This mandate of salaries is a huge impact for Foundations throughout Cobb County, just not here at Mountain View. And it is critical to note that simply solving the short fall for this year, or even raising enough money for next year, does not solve the ongoing problem. For perspective, with a current enrollment of about 735 students, the Foundation would need to raise about $180 per student (not per household) to reach this target. And this figure is somewhat misleading, because with approximately 18% of our student body eligible for free and reduced lunch programs, this is not a cost that can really be borne on a per student basis. If only the other 80% of students were to contribute, the amount rises to approximately $225.00 per student.

Presently, the Foundation can expect an annual income of roughly $10,000 from clubs and after school activities. A review of the breakfast fundraiser showed that the Foundation was not making any revenue due to the mark up on Chic-fil-A biscuits, and so other breakfast partners were sought. Based on this change, we have added another $2,000 from breakfast sales to the budget. As was shared back in August, this and the Mad Dash revenue will still leave us roughly $30,000 short for the 2017-18 school year, and without sufficient reserves to guarantee salaries for the 2018-19 school year.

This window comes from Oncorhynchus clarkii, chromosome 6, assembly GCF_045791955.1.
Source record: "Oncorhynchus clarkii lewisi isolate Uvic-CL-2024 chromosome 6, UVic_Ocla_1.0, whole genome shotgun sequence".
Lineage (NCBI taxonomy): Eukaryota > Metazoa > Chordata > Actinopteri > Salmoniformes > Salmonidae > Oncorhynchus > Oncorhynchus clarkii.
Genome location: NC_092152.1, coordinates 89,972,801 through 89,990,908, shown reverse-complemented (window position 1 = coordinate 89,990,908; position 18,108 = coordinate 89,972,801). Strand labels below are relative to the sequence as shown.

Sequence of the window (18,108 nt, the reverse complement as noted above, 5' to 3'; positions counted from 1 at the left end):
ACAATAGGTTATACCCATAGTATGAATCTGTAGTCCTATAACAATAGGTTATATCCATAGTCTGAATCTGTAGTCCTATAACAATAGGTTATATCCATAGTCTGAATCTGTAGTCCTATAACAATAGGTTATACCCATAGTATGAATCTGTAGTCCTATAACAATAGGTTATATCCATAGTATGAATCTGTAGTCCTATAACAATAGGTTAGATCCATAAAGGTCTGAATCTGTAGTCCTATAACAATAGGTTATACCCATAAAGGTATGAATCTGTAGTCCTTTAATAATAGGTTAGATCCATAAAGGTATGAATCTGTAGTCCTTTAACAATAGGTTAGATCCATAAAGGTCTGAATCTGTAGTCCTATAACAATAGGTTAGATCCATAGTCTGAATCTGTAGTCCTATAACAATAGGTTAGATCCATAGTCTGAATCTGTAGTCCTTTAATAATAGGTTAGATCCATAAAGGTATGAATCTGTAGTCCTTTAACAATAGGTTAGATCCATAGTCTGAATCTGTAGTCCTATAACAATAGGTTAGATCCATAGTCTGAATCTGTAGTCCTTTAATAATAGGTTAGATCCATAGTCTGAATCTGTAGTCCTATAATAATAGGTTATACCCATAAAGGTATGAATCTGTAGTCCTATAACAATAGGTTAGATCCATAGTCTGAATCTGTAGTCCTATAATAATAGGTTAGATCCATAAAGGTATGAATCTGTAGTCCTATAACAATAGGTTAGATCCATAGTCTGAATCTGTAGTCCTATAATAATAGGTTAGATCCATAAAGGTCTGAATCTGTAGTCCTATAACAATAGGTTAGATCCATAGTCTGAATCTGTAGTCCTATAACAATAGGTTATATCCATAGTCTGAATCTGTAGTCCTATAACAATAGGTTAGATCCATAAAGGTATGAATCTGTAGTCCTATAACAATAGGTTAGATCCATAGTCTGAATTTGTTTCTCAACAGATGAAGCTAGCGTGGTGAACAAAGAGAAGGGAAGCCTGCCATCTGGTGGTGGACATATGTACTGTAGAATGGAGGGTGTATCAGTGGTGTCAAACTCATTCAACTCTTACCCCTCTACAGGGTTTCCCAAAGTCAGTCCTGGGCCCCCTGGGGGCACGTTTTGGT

At this point, what we need is your patience, your ideas, and your energy. We are encouraged at the outpouring of interest in the wake of the Coffee Chat, and would love to have more volunteers working with the Foundation. We welcome suggestions for increasing participation at all levels. If you would like to be part of this effort, please do not hesitate to reach out to me via email at

Thank you for your interest and commitment to the learning of students at Mountain View.


Jim Clark

President, Mountain View Foundation